The past two weeks have embroiled me in working to save our neighborhood school. It's been an incredible journey and one in which I could see Spirit at work. That hit a snag Sunday when I opened my studio to discuss possibilities and one loud group took center stage announcing that the only way to go is to support the efforts of two children to tear the building down and create a park. They aim to raise $1 million. The park idea is lovely, but I don't believe the expensive tear-down is. At least, I desire to explore ALL of the options first. The park group believes, second hand, that they have been exhausted. But I know artists imagine things in a completely different and transformative way. My shamanic counselor has taught me a solution is never either/or (save or tear down), but a "whole rainbow of color choices."
After a three-hour meeting Sunday, I returned home exhausted and with anxiety about all that we had just accomplished. That lingered through the wee hours, even though I kept telling myself to let God handle it. I was buoyed yesterday by two conversations with out-of-the-box thinkers with a genuine concern for the community.
One of those was late in the day and I arrived home late and ready to unwind. I barely had my boots off when I heard a gusty knock at the door ... one that demanded to be answered. I complied and lit up to see two of my Artsy Fartsy girls ... two who have stuck with me three years. They had been shopping out in the cold for four hours -- one only dressed in a sweatshirt -- and wanted to warm up and ask for a ride home. I gave one a clean pair of dry socks and we sat in the living room chatting about their after-Valentine's Day bargains. One got a text that it was time to be home. As I led them through the kitchen, they were enticed by the smell of the cooking meatloaf. I wished it had been ready then and I could have fed them. Instead, I ferried them back to one of the stores where they had forgotten a package. "If he doesn't give it back to me, something's gonna go down," one crowed. "How about I go in with you, just in case." "Good idea," she agreed. "Now, don't embarrass me or I'll act like I don't know you," I teased.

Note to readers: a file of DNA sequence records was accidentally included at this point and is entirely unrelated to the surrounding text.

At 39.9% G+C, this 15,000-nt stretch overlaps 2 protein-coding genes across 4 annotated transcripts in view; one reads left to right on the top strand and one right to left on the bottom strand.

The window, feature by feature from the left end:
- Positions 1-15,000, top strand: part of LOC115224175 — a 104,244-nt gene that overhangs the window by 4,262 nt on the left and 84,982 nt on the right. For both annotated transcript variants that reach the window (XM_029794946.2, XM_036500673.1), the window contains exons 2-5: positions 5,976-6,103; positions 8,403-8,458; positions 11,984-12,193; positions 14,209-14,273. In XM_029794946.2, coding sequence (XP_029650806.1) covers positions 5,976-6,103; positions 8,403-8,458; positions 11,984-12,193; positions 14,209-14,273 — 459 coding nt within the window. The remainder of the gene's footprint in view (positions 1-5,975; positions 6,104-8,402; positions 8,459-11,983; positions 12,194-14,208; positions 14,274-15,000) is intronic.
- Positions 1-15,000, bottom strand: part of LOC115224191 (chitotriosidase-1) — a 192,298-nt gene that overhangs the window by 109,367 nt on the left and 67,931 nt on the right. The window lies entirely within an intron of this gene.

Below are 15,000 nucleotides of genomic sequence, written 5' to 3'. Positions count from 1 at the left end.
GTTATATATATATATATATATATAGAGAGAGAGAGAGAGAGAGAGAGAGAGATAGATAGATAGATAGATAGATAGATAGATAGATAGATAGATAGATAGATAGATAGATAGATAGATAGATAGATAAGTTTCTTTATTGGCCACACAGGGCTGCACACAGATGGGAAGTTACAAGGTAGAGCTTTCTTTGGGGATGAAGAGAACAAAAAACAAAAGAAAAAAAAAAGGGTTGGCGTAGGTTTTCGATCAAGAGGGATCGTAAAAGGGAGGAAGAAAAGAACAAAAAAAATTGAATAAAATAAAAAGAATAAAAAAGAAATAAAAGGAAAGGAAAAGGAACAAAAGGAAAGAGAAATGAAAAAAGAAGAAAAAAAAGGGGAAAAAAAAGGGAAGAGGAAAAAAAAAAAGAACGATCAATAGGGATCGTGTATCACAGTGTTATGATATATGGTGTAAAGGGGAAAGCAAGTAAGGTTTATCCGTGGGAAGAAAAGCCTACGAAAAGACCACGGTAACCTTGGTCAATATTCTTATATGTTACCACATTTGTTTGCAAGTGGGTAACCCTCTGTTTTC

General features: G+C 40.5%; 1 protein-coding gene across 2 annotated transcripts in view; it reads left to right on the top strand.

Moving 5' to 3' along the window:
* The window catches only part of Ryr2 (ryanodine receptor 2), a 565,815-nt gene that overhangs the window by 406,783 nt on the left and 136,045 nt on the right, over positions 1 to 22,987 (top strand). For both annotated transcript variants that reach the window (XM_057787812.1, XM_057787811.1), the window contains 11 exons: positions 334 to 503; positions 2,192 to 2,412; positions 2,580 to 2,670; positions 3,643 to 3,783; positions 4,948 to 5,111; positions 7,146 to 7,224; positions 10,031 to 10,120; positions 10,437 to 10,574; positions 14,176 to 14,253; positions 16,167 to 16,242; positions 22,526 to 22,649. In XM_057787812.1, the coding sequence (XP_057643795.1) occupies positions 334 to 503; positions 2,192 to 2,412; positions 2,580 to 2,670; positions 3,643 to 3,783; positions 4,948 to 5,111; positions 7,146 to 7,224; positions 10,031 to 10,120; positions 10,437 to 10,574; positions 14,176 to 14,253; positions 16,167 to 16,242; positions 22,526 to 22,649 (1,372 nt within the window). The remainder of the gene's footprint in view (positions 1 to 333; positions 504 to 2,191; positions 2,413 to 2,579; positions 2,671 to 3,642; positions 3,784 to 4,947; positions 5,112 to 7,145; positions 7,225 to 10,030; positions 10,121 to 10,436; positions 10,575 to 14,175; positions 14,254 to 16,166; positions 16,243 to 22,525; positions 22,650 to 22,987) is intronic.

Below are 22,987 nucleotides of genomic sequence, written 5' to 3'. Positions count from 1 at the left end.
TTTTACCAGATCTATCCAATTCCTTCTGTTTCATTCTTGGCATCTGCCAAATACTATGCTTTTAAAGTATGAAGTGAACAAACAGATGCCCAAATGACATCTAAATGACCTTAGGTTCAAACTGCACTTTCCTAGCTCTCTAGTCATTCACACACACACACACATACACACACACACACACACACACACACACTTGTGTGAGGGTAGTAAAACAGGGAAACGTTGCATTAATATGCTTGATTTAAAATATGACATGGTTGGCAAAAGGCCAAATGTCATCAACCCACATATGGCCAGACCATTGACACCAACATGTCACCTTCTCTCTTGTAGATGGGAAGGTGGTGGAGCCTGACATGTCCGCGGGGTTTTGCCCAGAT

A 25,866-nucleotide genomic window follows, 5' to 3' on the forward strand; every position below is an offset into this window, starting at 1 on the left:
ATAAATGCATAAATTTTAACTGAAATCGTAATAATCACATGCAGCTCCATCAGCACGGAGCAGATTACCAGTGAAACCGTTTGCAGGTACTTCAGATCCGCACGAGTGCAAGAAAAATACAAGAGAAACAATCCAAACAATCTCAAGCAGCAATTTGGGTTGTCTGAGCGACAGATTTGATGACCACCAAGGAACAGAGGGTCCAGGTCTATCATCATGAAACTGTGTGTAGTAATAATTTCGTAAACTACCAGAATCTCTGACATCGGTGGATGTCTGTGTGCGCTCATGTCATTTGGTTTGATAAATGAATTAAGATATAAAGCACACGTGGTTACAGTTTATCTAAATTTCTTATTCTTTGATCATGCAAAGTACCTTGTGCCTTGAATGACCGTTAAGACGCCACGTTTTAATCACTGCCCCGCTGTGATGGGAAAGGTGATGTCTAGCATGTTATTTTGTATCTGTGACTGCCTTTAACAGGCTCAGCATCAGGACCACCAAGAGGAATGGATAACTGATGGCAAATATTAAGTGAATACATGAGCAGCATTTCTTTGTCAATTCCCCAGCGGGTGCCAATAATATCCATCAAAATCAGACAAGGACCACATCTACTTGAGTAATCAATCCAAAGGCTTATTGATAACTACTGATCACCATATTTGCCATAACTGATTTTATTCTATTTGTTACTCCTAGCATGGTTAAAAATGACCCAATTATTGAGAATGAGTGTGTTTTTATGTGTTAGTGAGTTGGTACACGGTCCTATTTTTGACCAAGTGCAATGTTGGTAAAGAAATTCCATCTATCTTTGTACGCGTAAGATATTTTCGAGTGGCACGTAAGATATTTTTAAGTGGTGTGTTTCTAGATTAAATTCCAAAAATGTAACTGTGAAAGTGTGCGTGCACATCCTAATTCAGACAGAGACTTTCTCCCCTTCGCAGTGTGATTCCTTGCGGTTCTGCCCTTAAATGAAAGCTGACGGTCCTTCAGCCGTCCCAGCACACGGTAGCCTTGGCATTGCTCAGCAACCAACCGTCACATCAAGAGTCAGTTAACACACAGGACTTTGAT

We successfully retrieved her bag and I drove them to warm homes. Their visit and the ease of our relationship dispelled any coldness in me from the weather and the fate of the building. The art I make in the building is about the kids, not where we do it. I told them the project and its tear-down were rejected and they were excited. "Where will have Artsy Fartsy if not there?" they both chimed in. "We have lots of temporary offers, but I am not worried about it. We'll figure it out."
I slept incredibly well and even braved the extreme cold to do laps in an 84° pool. I sailed into the studio for a full day of writing when the phone rang. My mom had tripped last night, broken her hip and they were in a hospital awaiting surgery.
OMG. Could a building or any petty conflicts about it come before her?
People, God says pretty clearly, come first. Even before my Do-Gooder reflex and how I hope things could be in my community.
I needed the reminder – thank you, Wise One.
• How do I let myself get carried away?• When do I need to be jolted out of my ego-centered world?
• How does God give me perspective?
• What spiritual practice can also grant me the larger view?
• What is my prayer for the wisdom of perspective?
Whom I love with
all of my heart
Who knows me
better than I can
to guide me
even when I resist
When ego is
front and center
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